There is no immediate indication that Thatcher faces extradition to Malabo to join eight South Africans, six Armenians and four Equato-Guineans currently on trial there for the alleged coup attempt in March.
The alleged putsch mastermind, South African Nick du Toit, faces the death penalty and the others lengthy terms of imprisonment.
Another 70 men are on trial in Zimbabwe for offences there related to the alleged coup bid.
Equatorial Guinea’s long-time dictator Obiang Nguema some weeks ago accused Thatcher of complicity in a plot to overthrow his government in an interview with French publication Jeunne Afrique Intelligent.
“Certain elements also indicate that Mark Thatcher and a former Thatcher Cabinet minister, who I cannot name, handled the financial planning of the coup,” he said.
The British High Commission told the M&G Online it would be offering assistance to Thatcher, like it would any British citizen.
“We are aware of the arrest and will offer normal consular assistance to Mark Thatcher like we do to any British national who is arrested in an overseas country. We can’t comment on what help has been given or what help has been requested from the British government,” said Nick Sheppard, British High Commission spokesperson.
Sheppard said Thatcher’s arrest won’t have any impact on the arrival of British Foreign Secretary Jack Straw in Cape Town later on Wednesday morning for talks with the South African government.
“This is a private, separate issue. It is not likely to derail Straw’s business in terms of what he is here to do and what he is going to do,” said Sheppard.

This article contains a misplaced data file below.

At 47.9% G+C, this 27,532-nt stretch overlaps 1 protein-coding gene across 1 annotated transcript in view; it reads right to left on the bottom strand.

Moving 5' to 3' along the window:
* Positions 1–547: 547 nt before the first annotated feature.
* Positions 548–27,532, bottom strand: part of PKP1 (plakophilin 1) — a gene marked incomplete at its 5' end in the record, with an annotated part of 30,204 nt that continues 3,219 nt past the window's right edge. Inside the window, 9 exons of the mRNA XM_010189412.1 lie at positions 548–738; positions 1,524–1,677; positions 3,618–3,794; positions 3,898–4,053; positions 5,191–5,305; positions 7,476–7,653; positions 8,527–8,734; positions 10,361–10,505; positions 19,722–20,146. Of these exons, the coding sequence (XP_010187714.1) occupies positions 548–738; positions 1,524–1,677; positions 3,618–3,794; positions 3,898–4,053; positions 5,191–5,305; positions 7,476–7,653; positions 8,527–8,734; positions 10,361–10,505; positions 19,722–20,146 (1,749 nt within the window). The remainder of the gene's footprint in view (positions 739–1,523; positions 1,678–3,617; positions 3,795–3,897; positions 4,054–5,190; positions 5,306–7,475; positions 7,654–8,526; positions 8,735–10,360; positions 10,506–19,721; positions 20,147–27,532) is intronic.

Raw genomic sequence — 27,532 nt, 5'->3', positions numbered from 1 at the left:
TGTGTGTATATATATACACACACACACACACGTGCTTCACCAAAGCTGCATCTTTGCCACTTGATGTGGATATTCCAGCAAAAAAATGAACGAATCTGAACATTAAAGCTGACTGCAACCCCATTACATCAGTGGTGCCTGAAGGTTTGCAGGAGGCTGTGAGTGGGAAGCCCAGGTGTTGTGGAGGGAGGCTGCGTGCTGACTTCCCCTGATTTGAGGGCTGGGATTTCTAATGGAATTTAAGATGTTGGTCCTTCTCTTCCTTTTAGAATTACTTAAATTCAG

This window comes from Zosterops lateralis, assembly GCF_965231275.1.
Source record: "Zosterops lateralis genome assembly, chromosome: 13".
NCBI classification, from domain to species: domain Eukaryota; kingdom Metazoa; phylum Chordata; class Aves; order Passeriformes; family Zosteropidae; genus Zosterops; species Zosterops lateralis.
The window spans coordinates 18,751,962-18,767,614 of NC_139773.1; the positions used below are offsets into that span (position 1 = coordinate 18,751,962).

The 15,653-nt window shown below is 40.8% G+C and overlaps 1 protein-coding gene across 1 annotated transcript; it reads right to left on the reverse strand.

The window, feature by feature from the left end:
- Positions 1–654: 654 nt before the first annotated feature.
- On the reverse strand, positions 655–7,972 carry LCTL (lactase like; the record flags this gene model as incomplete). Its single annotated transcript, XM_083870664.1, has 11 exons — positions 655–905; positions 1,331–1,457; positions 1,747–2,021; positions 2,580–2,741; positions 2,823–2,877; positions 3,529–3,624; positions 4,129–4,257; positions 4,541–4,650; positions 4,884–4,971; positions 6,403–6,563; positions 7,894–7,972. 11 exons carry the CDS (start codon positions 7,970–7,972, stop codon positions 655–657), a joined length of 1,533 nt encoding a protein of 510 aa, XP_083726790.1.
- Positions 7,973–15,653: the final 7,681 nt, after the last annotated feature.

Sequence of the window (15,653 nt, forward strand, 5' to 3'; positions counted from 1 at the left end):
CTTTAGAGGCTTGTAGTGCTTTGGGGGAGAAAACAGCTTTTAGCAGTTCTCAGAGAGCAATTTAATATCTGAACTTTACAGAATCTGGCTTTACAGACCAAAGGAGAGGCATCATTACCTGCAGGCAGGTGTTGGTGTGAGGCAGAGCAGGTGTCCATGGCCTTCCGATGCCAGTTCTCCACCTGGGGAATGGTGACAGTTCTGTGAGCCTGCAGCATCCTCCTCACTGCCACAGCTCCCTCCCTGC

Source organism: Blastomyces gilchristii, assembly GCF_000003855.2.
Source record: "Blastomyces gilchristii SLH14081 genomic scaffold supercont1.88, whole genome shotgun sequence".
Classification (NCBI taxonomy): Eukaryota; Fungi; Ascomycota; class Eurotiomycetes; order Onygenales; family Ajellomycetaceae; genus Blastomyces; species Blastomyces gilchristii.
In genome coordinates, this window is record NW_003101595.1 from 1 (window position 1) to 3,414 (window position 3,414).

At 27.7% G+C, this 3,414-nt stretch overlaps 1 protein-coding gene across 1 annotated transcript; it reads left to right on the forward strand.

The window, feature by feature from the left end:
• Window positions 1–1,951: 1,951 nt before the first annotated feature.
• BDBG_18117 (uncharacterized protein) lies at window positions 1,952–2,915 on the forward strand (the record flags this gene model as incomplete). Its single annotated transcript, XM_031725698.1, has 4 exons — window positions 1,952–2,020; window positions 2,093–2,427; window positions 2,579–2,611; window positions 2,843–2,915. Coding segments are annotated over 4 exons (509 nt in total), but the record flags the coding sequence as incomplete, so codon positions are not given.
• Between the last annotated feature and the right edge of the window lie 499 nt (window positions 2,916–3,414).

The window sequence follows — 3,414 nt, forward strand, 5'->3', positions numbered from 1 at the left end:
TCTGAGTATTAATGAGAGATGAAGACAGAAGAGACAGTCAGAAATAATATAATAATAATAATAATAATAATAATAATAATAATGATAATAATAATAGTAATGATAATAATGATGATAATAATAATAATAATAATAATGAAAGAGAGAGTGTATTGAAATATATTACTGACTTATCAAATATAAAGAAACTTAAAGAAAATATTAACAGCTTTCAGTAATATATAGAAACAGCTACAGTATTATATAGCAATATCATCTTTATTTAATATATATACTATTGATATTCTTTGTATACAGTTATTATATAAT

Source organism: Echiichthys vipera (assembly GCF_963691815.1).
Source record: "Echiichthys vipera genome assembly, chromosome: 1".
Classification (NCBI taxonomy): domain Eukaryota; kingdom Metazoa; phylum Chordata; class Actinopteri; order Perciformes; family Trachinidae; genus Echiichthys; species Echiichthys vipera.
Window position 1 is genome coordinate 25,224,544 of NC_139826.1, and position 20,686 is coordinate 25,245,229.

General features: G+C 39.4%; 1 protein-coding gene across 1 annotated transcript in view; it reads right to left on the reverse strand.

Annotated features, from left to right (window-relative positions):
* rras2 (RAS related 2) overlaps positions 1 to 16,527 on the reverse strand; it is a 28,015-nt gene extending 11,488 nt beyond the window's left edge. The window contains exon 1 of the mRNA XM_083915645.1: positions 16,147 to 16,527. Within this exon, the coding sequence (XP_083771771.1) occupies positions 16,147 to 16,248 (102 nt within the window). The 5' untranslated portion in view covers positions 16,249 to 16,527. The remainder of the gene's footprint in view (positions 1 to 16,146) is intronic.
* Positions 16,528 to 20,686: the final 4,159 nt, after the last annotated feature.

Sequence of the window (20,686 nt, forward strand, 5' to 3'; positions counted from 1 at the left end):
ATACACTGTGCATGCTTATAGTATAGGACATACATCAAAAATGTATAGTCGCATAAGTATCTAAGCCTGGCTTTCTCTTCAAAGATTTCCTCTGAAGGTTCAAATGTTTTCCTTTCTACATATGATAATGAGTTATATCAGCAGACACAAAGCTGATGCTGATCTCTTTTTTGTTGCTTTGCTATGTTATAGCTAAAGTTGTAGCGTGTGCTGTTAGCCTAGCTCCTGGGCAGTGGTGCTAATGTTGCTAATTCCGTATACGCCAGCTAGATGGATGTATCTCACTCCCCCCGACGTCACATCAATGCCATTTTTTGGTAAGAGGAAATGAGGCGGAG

The United Kingdom’s Telegraph newspaper reported in July that Thatcher and his family were threatened by anonymous blackmailers over his friendship with Simon Mann, the former SAS officer and alleged mercenary leader on trial in Zimbabwe.
Thatcher was among several of Mann’s friends to have received menacing calls from men with South African accents demanding large sums of money. One caller said that he knew where the Thatchers’ two children went to school.
The Telegraph reported the would-be blackmailers are believed to be linked to Afrikaner members of the alleged mercenary gang who have fallen out with Mann since their arrest in Harare. The men are accused of planning to stage a coup in Equatorial Guinea.
The UK paper reported that the callers are thought to be trying to extort money from Mann’s acquaintances in revenge for the falling-out, but none is known to have been paid.
Thatcher had managed to acquire the reputation of being a generally amiable, if slightly blundering, figure who had managed to make himself wealthy despite a distinctly mixed record in business.
In late 1995 after reportedly losing millions of pounds in business deals, Thatcher and his wife decided to make a new life in South Africa, buying a plush, six-bedroom house in the exclusive Cape Town suburb of Constantia.
Subsequently, Thatcher has lived a generally quiet and low-profile life in Cape Town, where his near-neighbours include Earl Spencer, elder brother of the late Princess Diana.